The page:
“—You spot a squirrel in the middle of the road. If you don’t break, you will kill the squirrel. However, you happen to know that the squirrel is on his way to kill two other squirrels. How do you react? What if the two other squirrels are known arsonists?”
Other scenarios present some rendition of the “Trolley Problem,” that is, a trolley is barreling towards a group of people. An observer can either redirect the trolley to a parallel course, killing one person, or refrain from taking action, allowing the trolley to kill the group of people.
One criticism against the use of “who lives and who dies” dilemmas rests on the fact that driverless cars do not have a moral capacity.The autonomous vehicle, some experts contend, will unlikely be evaluating whether to save some people rather than others. Instead, these vehicles make decisions based on speed, weather, road conditions, and distance. Thus, the main challenge is of a technical sort—that is, programming the vehicles to process data fast enough to avoid such perilous scenarios.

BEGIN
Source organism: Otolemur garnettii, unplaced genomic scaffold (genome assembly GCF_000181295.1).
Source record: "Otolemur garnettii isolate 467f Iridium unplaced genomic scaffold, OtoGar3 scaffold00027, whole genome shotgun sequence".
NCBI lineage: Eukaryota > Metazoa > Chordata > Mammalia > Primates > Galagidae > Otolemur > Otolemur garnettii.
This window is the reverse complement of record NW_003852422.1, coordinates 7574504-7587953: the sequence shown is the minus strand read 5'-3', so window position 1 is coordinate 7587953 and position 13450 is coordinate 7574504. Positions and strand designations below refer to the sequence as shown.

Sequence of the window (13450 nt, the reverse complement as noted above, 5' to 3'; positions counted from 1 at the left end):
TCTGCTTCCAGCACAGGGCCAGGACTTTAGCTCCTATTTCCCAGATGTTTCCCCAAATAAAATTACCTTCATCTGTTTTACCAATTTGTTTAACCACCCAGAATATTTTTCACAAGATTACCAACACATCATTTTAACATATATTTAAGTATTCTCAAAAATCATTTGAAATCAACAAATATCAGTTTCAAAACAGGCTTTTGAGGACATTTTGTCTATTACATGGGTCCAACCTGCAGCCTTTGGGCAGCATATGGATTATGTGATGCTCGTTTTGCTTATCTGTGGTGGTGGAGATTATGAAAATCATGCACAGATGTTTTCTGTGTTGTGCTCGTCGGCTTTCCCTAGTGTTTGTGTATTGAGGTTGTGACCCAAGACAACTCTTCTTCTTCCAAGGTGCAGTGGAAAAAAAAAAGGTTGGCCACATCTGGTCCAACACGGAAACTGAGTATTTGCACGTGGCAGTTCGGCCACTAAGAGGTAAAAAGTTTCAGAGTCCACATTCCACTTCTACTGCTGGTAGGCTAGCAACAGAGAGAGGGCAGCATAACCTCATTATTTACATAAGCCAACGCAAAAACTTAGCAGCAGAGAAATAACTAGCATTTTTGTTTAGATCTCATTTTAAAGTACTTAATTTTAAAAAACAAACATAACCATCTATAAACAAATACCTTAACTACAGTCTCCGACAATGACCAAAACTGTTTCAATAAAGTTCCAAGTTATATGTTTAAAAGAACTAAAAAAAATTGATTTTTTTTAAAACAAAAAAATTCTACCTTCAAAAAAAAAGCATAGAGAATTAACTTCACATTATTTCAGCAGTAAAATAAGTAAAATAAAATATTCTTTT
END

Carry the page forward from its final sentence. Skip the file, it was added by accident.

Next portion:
What do you think? Is the main challenge of driverless cars fundamentally ethical or technical? Given that vehicle manufacterers will eventually have to answer this question, it seems that ethics totally matters! Whether the manufacturer equips the autonomous vehicle with know-how in various life or death scenarios or the ability to process data quickly enough to avert extreme danger, ultimately the manufacturer is making a moral decision.